Assemblyman McDonald expects legislators to carry on and conduct business uninterrupted as the Silver drama plays out, although Thursday’s session was halted:    "Does it have an impact on the budget process? This will be adding a lot of noise, a lot of drama, and at the end of the day we have a lot of work to do, and we've got a short period of time to do it, and we're gonna focus on it."

Dave Lucas is WAMC’s Capital Region Bureau Chief. Born and raised in Albany, he’s been involved in nearly every aspect of local radio since 1981. Before joining WAMC, Dave was a reporter and anchor at WGY in Schenectady. Prior to that he hosted talk shows on WYJB and WROW, including the 1999 series of overnight radio broadcasts tracking the JonBenet Ramsey murder case with a cast of callers and characters from all over the world via the internet. In 2012, Dave received a Communicator Award of Distinction for his WAMC news story "Fail: The NYS Flood Panel," which explores whether the damage from Hurricane Irene and Tropical Storm Lee could have been prevented or at least curbed. Dave began his radio career as a “morning personality” at WABY in Albany.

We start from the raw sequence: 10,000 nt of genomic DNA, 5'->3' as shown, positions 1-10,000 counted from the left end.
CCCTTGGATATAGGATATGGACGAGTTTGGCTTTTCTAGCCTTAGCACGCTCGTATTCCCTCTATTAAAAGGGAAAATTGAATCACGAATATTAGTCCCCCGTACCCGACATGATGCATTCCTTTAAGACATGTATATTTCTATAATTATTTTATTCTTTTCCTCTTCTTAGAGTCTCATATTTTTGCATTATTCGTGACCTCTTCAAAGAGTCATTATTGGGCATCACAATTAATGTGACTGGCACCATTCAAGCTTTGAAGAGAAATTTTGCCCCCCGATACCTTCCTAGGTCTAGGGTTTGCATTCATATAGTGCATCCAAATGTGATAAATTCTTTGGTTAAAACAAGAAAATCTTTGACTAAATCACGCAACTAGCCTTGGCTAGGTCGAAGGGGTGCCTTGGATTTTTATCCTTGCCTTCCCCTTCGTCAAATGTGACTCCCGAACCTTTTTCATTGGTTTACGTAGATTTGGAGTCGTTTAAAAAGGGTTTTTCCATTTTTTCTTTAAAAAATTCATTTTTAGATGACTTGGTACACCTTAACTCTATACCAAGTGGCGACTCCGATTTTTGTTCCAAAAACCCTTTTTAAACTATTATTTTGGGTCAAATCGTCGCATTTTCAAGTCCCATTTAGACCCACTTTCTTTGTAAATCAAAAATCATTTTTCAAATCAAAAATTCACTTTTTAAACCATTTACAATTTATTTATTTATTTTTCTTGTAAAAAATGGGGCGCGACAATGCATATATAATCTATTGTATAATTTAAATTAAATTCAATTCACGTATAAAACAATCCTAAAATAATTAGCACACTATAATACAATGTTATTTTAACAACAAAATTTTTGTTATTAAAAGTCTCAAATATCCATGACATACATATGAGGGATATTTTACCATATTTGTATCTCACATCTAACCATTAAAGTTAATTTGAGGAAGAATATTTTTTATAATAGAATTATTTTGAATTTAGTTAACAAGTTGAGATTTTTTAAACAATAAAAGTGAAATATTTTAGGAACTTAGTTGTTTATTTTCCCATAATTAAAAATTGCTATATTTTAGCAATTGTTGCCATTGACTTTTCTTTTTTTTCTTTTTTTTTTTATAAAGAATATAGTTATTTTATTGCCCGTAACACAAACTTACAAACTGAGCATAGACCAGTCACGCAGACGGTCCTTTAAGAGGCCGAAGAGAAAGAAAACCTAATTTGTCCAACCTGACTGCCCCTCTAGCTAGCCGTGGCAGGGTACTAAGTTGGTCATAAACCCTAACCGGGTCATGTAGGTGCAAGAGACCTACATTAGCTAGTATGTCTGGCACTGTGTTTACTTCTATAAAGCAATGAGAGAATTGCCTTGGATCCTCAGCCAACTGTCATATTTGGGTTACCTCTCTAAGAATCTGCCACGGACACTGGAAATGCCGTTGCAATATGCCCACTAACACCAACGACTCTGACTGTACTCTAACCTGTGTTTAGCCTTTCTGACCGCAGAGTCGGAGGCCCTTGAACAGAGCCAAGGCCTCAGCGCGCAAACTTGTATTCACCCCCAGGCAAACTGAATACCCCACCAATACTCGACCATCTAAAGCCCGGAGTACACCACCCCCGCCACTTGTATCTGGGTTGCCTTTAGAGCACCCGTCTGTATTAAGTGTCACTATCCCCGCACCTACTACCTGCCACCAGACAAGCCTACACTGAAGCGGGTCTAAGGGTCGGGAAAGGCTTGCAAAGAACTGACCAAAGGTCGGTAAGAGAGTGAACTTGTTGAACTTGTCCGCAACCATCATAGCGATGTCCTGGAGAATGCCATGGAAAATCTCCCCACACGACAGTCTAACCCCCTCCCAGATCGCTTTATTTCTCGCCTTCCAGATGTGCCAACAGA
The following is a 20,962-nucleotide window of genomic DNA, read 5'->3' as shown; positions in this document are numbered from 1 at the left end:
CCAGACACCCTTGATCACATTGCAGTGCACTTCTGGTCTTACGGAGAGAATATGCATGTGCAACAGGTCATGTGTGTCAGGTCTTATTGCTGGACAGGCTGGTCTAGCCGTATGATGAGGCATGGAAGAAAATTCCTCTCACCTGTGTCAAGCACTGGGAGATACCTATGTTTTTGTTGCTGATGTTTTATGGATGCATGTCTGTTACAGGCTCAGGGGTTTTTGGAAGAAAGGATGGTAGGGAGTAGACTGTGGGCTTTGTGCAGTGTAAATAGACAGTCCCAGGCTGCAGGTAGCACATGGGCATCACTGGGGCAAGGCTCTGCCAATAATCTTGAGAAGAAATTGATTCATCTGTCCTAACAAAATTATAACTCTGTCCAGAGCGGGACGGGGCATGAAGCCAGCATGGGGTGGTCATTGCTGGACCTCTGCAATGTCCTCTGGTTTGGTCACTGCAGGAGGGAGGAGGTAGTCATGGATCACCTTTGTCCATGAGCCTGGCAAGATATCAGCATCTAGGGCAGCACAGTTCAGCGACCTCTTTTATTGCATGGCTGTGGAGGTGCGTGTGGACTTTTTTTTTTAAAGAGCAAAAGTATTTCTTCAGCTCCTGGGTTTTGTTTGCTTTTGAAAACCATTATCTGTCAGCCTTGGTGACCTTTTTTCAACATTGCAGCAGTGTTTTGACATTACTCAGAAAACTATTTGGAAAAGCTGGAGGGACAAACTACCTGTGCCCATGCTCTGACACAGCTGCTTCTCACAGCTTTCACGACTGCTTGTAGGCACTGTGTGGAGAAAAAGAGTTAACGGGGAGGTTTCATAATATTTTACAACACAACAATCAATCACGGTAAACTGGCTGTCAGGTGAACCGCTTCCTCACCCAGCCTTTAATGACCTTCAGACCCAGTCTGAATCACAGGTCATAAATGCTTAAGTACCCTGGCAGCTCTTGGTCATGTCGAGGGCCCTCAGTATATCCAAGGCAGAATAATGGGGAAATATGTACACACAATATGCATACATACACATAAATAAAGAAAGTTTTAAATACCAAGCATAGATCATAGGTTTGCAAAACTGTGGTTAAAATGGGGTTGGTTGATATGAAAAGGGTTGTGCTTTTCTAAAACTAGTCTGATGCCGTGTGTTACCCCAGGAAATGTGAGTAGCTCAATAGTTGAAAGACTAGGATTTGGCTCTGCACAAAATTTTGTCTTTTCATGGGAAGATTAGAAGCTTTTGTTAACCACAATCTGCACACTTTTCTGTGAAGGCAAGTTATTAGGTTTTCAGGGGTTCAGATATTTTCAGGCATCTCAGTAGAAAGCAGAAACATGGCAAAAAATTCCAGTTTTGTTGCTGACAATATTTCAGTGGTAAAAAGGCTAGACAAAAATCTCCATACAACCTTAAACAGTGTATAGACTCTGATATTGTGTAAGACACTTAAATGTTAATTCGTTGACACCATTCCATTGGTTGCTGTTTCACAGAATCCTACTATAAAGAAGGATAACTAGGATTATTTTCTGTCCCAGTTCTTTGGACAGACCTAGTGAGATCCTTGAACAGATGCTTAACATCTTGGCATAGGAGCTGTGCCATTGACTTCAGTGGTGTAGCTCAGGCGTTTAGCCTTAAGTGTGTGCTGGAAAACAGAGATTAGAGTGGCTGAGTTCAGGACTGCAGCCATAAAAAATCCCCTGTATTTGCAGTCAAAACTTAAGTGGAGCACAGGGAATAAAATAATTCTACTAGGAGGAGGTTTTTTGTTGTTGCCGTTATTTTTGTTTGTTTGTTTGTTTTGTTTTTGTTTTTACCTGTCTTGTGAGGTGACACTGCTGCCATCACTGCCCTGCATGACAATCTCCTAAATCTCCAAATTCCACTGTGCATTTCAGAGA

Related Content